Ductal carcinoma in situ (DCIS) is the most common type of non-invasive breast cancer. Ductal means that the cancer starts inside the milk ducts, carcinoma refers to any cancer that begins in the skin or other tissues (including breast tissue) that cover or line the internal organs, and in situ means "in its original place." DCIS is called "non-invasive" because it hasn’t spread beyond the milk duct into any normal surrounding breast tissue. DCIS isn’t life-threatening, but having DCIS can increase the risk of developing an invasive breast cancer later on.
DCIS is often detected with mammographies but can rarely be felt. With the increasing use of screening mammography, noninvasive cancers are more frequently diagnosed and now constitute 15% to 20% of all breast cancers. Cases of DCIS have increased 5 fold between 1983 and 2003 in the United States due to the introduction of screening mammography. In 2009 about 62,000 cases were diagnosed.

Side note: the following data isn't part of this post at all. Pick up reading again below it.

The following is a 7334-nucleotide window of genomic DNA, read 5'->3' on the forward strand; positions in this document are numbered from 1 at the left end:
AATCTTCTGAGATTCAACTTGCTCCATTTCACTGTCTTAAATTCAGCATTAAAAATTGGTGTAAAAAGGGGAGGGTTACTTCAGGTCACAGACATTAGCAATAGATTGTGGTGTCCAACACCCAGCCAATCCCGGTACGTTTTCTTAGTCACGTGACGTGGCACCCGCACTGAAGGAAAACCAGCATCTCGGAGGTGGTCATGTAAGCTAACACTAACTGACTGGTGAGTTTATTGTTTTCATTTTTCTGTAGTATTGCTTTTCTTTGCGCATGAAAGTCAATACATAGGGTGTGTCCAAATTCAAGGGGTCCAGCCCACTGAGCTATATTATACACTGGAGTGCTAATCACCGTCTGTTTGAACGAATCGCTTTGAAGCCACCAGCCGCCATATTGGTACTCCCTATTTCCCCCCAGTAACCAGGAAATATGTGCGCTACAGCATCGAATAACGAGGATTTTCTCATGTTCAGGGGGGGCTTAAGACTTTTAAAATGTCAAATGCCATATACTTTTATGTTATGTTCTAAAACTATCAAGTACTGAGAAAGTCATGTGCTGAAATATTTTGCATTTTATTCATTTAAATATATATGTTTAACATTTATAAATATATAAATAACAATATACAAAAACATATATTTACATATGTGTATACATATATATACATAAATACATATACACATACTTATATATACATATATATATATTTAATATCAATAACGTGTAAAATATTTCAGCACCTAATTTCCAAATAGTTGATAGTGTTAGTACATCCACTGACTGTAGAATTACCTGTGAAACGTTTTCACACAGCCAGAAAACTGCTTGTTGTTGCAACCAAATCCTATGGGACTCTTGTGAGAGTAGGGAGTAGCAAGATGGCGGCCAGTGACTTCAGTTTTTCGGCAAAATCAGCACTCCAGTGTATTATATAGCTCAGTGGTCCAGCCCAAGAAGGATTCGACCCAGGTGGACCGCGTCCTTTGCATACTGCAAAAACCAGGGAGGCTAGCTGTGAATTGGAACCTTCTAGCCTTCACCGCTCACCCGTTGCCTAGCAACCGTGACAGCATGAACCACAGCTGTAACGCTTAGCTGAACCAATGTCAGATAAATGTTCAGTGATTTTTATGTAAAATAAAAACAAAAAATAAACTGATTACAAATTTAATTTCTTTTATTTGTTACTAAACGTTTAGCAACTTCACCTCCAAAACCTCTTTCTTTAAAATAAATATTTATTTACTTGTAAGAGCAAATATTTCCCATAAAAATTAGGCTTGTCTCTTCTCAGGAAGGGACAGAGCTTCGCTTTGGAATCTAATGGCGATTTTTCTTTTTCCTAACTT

Recently, an epidemiological survey of the detected DAVF cases in Japan between 1998 and 2002 was conducted. The detection rate of DAVF per 100,000 adults per year is 0.29 for DAVF. Furthermore, unlike Europe and North America where cases of transverse-sigmoid sinus DAVF are predominantly detected, in Japan, a higher number of cases of cavernous sinus lesions are detected, indicating racial difference in the presentation of DAVF.